To learn more about the Arthrex Bunionectomy and connect with a surgeon who performs the procedure, click here.  


1. US and world population clock. United States Census Bureau. Accessed July 30, 2021. 

2. Musculoskeletal conditions. World Health Organization. Accessed July 30, 2021.
3. Bone and Joint Action Week. Bone and Joint Initiative USA. Accessed July 30, 2021.
4. Bunions: overview. Institute for Quality and Efficiency in Health Care. June 18, 2018. Accessed July 30, 2021.

5. Ferrari J. Bunions. BMJ Clin Evid. 2009;2009:1112.

6. Roddy E, Zhang W, Doherty M. Prevalence and associations of hallux valgus in a primary care population. Arthritis Rheum. 2008;59(6):857-862. doi:10.1002/art.23709  

7. Dunn JE, Link CL, Felson DT, Crincoli MG, Keysor JJ, McKinlay JB. Prevalence of foot and ankle conditions in a multiethnic community sample of older adults. Am J Epidemiol. 2004;159(5):491-498. doi:10.1093/aje/kwh071

8. Bunions. American Podiatric Medical Association. Accessed July 30, 2021. 

9. Golightly YM, Hannan MT, Dufour AB, Jordan JM. Racial differences in foot disorders and foot type. Arthritis Care Res (Hoboken). 2012;64(11):1756-1759. doi:10.1002/acr.21752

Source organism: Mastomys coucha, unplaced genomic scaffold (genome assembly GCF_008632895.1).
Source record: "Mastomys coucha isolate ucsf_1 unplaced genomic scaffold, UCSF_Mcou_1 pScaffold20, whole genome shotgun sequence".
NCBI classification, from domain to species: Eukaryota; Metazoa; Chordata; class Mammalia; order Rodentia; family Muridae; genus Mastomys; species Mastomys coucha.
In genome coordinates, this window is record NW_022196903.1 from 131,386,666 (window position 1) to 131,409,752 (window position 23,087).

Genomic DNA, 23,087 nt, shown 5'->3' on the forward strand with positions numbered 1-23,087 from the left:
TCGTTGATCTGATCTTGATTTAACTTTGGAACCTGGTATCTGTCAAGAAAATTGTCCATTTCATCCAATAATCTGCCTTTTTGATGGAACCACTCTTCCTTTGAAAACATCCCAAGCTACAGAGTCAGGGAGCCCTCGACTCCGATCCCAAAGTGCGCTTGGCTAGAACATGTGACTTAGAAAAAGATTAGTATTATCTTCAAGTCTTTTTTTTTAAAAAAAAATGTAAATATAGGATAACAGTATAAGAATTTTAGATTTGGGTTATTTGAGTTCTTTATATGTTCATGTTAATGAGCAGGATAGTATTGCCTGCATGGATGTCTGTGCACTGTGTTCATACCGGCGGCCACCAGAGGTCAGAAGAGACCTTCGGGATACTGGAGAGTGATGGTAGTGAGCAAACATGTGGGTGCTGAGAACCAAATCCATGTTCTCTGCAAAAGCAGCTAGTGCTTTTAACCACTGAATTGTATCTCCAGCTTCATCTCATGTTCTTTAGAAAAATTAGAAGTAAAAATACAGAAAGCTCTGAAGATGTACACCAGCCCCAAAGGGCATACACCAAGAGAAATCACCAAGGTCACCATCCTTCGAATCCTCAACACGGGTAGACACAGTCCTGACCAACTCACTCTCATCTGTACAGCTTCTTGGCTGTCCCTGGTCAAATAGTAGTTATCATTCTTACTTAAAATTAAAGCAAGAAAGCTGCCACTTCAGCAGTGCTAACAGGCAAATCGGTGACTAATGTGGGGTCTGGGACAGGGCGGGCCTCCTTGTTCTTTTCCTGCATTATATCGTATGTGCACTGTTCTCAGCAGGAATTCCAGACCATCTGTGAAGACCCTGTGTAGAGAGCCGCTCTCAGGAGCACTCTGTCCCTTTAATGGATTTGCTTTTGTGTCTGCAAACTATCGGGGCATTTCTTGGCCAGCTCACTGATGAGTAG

10. Bunions. Institute for Quality and Efficiency in Health Care. Accessed July 30, 2021. 

11. Lee M, Walsh J., Smith MM, Ling J, Wines A, Lam P. Hallux valgus correction comparing percutaneous chevron/Akin (PECA) and open scarf/Akin osteotomies. Foot Ankle Int. 2017;38(8):838-846. doi:10.1177/1071100717704941

12. Lai MC, Rikhraj IS, Woo YL, Yeo W, Ng YCS, Koo K. Clinical and radiological outcomes comparing percutaneous chevron-Akin osteotomies vs open scarf-Akin osteotomies for hallux valgus. Foot Ankle Int. 2018;39(3):311-317. doi:10.1177/1071100717745282

13. Blitz NM. Current concepts in minimally invasive bunion surgery. Podiatry Today. 2019;32(2):28-34.

14. Jowett CRJ, Bedi HS. Preliminary results and learning curve of the minimally invasive chevron Akin operation for hallux valgus. J Foot Ankle Surg. 2017;56(3):445-452. doi:10.1053/j.jfas.2017.01.002

15. Kaufmann G, Dammerer D, Heyenbrock F, Braito M, Moertlbauer L, Liebensteiner M. Minimally invasive versus open chevron osteotomy for hallux valgus correction: a randomized controlled trial. Int Orthop. 2019;43(2):343-350. doi:10.1007/s00264-018-4006-8 

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Surgeons using the Arthrex Minimally Invasive Bunionectomy procedure have been trained in minimally invasive surgery for bunion correction.